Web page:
When looking at project drafts/projects we don’t always want to do it exactly as written. Maybe we want to substitute a different weight warp, or add a feature, or try out a new selvedge scheme. Weaving is not like coloring — it is permissible, and often desirable to “color” outside the lines!
I had two projects in mind, which needed some changes.
Project #1 Spinning Lap Towels
The first was a project from Handwoven Design Collection 18 – A Lap Towel for Spinning. Here is their description:
“This towel is really a sort of lap rug for spinners. It’s designed to keep fuzz off your good slacks — or jeans! Wear it light side up when spinning dark fiber and dark side up when spinning light fiber, and it will also help you see what you’re doing. The little pockets are handy for oil cans, threading hooks, extra drive bands — whatever you’d like to have with you while you spin. A 1/3 broken twill makes this towel very fast and easy to weave“
I wanted to make a few changes. I kept the color schemes of dark and light (white warp, darker weft) but mixed it up a little with weft other than white for the pockets. I did not change the weave structure at all or the weight of the yarns to use.
The 5/2 Mercerized cotton warp is wound, now it’s time to dress the loom.
What did I learn from my changes?
The Plain Weave Selvedge — plain weave and 1/3 broken twill do not play happily together.
The weave is weft faced and does make a “lap rug”. It is thick and stays in place. All in all — a good project with good results.
A Gallery of Lap Towels
You can buy one at the Dakota Designs Shop.
Project #2 Swedish Towels
JoAnne Hall has a nice draft – available for Free for Swedish toweling, they are called Anna Towels. The project can be done in either plain weave, straight twill, broken twill, herringbone, goose eye, or 8 shaft block twill. I love the colors of white background with blue and yellow stripes.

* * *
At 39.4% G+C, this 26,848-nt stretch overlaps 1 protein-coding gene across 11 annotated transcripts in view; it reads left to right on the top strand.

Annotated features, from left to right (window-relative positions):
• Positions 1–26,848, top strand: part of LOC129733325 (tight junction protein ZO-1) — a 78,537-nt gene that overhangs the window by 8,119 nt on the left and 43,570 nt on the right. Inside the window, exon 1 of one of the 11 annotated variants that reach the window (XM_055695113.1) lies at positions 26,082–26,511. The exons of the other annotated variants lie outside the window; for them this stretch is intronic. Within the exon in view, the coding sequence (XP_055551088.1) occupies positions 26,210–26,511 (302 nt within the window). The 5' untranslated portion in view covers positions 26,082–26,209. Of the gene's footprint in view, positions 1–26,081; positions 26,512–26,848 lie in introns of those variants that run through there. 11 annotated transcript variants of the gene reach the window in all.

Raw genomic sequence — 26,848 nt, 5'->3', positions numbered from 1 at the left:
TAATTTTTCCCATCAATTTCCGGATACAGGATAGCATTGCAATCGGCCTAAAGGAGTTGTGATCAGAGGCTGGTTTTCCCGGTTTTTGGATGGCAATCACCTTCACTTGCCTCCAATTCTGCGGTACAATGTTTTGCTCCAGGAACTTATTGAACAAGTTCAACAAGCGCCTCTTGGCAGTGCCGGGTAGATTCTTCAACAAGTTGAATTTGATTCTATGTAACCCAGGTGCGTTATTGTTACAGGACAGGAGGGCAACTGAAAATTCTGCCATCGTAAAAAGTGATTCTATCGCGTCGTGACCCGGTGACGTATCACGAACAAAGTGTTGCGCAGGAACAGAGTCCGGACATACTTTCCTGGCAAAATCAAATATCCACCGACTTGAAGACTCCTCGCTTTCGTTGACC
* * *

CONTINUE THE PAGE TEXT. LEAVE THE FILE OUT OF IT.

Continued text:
HOWEVER, I really wanted to use 16/2 cotton instead of 8/2. This was an easy step outside the lines. There were a few adjustments to make.
Winding the Warp
I don’t know about you, but even holding two threads at a time, that’s 456 ends — lots of turns on the ole warping mill — with color changes! JoAnne has this neat trick. Wind both bouts at once, in one long warp. NOTE: this only works when you have a symmetrical warp order — or if the warp is all the same color/type.
The instructions have the warp color order — just double each color section and remember to ONLY go the the halfway point (remember you’re doing 2 bouts at the same time)
I did this with the 16/2 cotton and it worked so beautifully!
I did the block threading, so there is block 1 and block 2. Again you double her instructions. If she says to thread block #1 1 time — you do it 2 times.
Keep TRACK of EVERY CHANGE
I have a notebook where I paste parts of the original instructions and my notes on the changes. I might want to reproduce the project at some point in the future.
The Moral of the Story?
Don’t be afraid to take a project and make it your own. Think about the directions, do they make sense for you? Is it using the warp you want (or have on hand)? It does take some planning, and some note taking, and a little bit of double checking, but in the end it IS worth it and you’ve taken that first step on a more creative journey.
Many know me as Dakota Skipper -- that's my Cowboy alias. I LIKE to write and I like to share. Please enjoy reading about my frolicking fiber adventures!